For a time Doctor Erasmus Darwin’s house in Lichfield served as their meeting place, where Small, Boulton, Edgeworth, Keir and the rest held the first of those "philosophic feasts" which would become the hallmark of later Lunar meetings, and where they discovered how the full and frank exchange of views produced a kind of intellectual synergy, "in which", as Edgeworth put it, "the knowledge of each member of such a society becomes in time disseminated through the whole body ..."

Uglow perfectly captures the spirit of these meetings, and the Lunar Men themselves. Their restless energy, unflagging zeal, and ability to think unconventionally enabled them to cross into each other’s specialities and fields of research. They were interested in everything. They explored new theories and technologies in chemistry, electricity (Benjamin Franklin was virtually an honorary member of the society), biology and botany, astronomy, zoology, geology and mineralogy, physics and hydraulics. Even aeronautics: Erasmus Darwin was the first Englishman to fly a hydrogen balloon.

However - and this distinguishes them from much of later intellectual society - they were not ashamed to be interested in making money. As Matthew Boulton wrote to his partner James Watt: "Let us make hay while the sun shines and gather our barns full before the dark cloud of age lowers upon us." Increasing knowledge and increasing profit went hand in hand. So Boulton’s revolutionary iron "manufactory" at Soho would become the model of the new industrial enterprise, but also a workshop for studying scientific principles, including the science of steam power. Likewise, Josiah Wedgewood’s pottery factory at Etruria not only revolutionized the production of ceramics, but revealed that the future of business lay with middle-class consumers, "which Class", Wedgewood wrote, "we know are vastly, I had almost said, infinitely superior" to the aristocracy and gentry master craftsmen had traditionally served.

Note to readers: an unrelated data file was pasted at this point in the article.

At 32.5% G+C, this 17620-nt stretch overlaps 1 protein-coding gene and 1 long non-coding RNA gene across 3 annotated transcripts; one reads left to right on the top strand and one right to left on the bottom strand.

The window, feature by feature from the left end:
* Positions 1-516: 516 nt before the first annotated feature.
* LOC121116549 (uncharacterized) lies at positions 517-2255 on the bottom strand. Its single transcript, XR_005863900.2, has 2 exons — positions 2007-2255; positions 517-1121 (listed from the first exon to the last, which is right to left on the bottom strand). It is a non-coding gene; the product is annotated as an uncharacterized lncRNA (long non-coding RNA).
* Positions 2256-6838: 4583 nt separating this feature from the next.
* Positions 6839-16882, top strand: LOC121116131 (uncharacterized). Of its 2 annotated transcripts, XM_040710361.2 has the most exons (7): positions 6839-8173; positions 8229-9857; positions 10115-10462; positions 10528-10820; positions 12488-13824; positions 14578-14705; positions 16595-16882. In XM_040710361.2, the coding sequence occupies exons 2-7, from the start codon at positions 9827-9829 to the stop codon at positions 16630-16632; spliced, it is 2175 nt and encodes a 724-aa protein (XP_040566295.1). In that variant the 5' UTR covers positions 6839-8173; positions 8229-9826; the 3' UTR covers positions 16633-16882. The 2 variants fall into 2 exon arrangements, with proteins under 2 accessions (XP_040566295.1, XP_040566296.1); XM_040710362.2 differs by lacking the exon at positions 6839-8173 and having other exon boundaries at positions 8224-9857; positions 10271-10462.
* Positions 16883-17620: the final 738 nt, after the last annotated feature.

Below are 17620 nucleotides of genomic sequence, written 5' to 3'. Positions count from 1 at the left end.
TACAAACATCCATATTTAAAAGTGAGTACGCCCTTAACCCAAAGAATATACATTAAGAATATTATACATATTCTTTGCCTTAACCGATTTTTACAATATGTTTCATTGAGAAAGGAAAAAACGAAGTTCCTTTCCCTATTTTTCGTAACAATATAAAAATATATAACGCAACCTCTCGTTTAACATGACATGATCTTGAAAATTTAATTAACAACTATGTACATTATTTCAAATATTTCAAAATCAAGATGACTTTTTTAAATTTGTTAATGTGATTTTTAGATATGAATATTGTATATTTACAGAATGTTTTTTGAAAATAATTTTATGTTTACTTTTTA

Eventually, of course, the techniques Watt, Boulton, and Wedgewood introduced would produce goods cheap enough for the working class as well. More than anyone else, it was the Lunar Men who turned the Industrial Revolution into a "revolution of the everyday," in which ordinary people found themselves presented with a huge variety of durable and (as in the case of Wedgewood’s pottery designs) sometimes beautiful goods at a minimal cost.

It was a victory of Dissenter outsiders over elitist insiders, of provincial energy and innovation over inertia at the centre, and of industry over traditional commercial interests-starkly symbolised when Boulton successfully petitioned Parliament in 1772 to allow Birmingham silver plate, including his own, to be sold in London without the need for a London assayers’ mark.

Their politics were, for their time, equally radical. However, Uglow underplays this aspect of their thought, in part because she realises that whatever influence they may have had on the anti-slavery movement (Thomas Day’s poem "The Dying Negro", which appeared in 1773, was one of the earliest pieces of abolitionist propaganda, as was Wedgewood’s famous anti-slave trade medal) or parliamentary reform (given Priestley’s associations with Richard Price’s London Corresponding Society), the real impact of the Lunar Men was as the architects of industrialised science and society. "They were pioneers of the turnpikes and canals and of the new factory system. They were the group who brought efficient steam power to the nation. They were in the white heat of the drive to catalogue and name plants, to study minerals, to detect and work out the history of the formation of the earth." As Uglow concludes her delightful and absorbing story:

"The legacy of the Lunar Men is with us still, in the making of the modern world, and in the inspiring confidence with which all these friends, in their different ways, reached so eagerly for the moon."

Arthur Herman is the author of The Scottish Enlightenment (4th Estate, 20)